B.A. University of Wisconsin at Madison
MA University of North Carolina at Chapel Hill, 2013
PhD University of North Carolina at Chapel Hill, 2018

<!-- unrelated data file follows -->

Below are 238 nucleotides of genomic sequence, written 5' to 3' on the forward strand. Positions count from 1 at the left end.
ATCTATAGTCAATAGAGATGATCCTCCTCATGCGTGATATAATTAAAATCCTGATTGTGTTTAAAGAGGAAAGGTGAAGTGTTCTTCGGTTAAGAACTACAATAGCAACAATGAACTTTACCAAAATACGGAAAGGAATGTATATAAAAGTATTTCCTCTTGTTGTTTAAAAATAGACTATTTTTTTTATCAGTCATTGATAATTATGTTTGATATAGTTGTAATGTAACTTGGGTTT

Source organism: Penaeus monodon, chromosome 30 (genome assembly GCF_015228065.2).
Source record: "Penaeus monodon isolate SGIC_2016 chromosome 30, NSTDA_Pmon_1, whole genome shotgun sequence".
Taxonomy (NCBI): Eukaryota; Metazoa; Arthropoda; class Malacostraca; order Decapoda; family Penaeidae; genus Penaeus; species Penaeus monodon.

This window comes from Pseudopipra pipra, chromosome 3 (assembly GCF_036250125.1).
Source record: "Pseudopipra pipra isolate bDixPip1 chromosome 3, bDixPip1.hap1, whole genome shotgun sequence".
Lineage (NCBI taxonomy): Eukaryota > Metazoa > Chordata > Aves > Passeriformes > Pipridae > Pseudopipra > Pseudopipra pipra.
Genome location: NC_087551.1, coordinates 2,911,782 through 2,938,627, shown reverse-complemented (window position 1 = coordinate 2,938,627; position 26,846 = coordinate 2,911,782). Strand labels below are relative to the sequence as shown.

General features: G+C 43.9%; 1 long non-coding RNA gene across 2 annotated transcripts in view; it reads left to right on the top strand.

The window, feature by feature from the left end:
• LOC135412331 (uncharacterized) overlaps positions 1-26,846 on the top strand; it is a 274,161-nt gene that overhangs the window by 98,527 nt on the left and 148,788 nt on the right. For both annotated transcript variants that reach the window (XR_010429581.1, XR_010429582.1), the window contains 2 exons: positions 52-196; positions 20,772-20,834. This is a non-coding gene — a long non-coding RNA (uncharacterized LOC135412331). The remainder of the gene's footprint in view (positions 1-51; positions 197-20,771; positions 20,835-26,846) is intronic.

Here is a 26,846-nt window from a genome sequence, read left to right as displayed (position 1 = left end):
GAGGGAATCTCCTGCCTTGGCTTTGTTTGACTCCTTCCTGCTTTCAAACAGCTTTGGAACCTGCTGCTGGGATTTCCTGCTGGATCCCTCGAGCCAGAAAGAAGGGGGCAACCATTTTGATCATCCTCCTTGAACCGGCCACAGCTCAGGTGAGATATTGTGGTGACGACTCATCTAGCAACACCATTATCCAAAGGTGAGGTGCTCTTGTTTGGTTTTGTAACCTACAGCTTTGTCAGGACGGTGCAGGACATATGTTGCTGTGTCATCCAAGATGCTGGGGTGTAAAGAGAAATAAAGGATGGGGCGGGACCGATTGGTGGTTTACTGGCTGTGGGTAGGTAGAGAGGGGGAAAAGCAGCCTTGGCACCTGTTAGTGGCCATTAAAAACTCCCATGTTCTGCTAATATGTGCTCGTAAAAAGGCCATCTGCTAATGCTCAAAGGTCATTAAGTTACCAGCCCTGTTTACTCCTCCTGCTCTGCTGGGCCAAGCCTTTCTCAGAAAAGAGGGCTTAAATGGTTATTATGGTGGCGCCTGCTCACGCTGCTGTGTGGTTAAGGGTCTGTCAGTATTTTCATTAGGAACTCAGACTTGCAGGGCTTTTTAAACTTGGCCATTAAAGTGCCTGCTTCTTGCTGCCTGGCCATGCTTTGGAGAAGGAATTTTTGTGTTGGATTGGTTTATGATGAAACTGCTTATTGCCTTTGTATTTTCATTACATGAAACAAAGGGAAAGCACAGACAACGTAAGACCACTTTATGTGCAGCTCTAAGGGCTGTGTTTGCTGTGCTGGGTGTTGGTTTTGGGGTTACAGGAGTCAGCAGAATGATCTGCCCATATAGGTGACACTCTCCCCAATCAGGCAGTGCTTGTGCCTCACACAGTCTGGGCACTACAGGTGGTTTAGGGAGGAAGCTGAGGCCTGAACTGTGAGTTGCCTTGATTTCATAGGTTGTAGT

My dissertation “Privileged Outsiders in Times of Revolution: Anglo-Americans in Cuba, 1952-1962” integrates substantial archival research in Cuba, the U.S. and England with around 70 oral histories to contribute to the fields of Latin American history, U.S. diplomatic history and cultural history. By studying Anglo-American (U.S., British and Canadian) residents of Cuba between 1952-1962, my work examines diverse manifestations of cross-cultural contact in times of revolution. This community of over 10,000 corporate managers, bankers, engineers, journalists, teachers, missionaries, farmers, ranchers, diplomatic officials, military personnel and gangsters, all maintained distinct relations with the Cuban elite, and with Cuban suffering. During the tumultuous decade between the Batista Coup of 1952 and the October Missile Crisis of 1962, Anglo-American subjectivities transformed in relation to the Cubans with whom they engaged. This work documents the reproduction of corporate and cultural privilege by the Anglo-American colony and also excavates evidence of complex and contradictory environments in which fragile solidarities were forged between privileged outsiders and disenfranchised insiders. Though intergroup contact typically sustains existing power relationships, in this work I explore sites of cultural contact (schools, missions, social clubs and marriages) where conditions allowed marginalized groups and privileged outsiders to collaboratively challenge socioeconomic structures.